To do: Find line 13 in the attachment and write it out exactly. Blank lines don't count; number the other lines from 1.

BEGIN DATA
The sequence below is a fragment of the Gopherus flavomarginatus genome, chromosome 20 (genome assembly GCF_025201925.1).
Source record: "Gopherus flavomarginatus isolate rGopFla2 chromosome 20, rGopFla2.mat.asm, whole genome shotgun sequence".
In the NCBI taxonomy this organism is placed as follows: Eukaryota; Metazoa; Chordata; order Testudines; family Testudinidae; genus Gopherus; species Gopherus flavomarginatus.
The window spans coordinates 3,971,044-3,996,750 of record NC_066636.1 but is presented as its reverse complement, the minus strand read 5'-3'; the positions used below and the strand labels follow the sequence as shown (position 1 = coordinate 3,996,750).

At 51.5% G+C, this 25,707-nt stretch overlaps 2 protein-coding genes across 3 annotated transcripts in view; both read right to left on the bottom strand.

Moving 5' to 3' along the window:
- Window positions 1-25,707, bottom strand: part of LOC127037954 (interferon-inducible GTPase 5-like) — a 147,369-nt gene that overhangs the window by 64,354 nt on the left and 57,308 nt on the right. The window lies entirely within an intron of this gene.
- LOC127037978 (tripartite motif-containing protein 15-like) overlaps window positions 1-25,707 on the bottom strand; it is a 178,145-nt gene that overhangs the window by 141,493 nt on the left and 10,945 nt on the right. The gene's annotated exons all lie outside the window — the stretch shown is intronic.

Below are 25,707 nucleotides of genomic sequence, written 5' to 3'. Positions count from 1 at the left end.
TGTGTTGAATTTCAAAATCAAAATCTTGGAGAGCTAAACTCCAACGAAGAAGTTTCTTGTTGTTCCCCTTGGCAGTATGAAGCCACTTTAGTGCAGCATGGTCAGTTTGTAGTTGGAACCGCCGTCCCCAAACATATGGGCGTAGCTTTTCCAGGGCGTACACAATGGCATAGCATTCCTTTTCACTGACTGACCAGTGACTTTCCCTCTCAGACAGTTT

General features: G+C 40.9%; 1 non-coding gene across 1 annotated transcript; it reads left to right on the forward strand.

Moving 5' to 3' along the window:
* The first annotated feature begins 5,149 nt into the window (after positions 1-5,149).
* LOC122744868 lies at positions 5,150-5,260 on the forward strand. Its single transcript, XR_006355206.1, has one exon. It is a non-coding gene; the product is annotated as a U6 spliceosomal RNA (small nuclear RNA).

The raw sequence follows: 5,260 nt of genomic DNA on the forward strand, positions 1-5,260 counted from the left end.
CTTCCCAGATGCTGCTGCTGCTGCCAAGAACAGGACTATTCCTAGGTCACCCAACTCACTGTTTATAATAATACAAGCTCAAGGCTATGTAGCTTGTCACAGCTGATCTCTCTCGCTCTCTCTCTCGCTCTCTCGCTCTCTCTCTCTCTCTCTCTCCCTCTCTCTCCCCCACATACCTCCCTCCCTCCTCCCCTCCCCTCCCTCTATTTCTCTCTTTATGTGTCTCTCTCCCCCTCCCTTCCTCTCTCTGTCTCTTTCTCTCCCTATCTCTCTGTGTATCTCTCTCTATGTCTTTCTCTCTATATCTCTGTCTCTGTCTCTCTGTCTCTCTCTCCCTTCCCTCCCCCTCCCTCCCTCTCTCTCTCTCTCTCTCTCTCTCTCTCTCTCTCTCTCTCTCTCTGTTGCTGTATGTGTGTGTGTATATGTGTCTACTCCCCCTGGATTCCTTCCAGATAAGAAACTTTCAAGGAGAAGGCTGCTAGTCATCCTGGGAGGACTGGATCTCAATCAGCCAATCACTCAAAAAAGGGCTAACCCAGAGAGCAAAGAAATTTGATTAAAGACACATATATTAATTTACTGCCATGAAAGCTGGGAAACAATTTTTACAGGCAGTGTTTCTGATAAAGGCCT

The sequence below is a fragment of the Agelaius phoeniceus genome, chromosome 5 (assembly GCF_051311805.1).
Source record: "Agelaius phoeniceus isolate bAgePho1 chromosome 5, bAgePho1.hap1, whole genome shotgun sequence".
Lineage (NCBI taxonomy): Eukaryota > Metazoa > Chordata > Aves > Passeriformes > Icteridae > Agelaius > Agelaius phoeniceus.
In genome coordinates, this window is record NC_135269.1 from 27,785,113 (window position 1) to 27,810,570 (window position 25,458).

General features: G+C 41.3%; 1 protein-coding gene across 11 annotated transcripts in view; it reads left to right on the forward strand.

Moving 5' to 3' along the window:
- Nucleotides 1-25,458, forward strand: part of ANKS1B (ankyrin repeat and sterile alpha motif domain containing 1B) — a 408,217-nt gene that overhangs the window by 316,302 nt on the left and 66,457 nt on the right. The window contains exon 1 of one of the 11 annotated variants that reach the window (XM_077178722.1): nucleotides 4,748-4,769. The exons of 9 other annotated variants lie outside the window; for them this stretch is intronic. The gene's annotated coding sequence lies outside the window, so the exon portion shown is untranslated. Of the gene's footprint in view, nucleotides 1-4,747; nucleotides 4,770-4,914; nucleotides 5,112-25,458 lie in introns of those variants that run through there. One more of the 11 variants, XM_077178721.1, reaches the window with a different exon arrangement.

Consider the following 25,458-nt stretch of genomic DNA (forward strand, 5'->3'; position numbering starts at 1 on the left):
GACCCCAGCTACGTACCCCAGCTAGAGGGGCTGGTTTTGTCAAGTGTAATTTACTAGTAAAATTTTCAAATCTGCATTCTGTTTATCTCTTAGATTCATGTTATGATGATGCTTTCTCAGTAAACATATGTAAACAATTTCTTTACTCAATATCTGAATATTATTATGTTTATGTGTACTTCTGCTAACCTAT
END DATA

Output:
* The first annotated feature begins 5,149 nt into the window (after positions 1-5,149).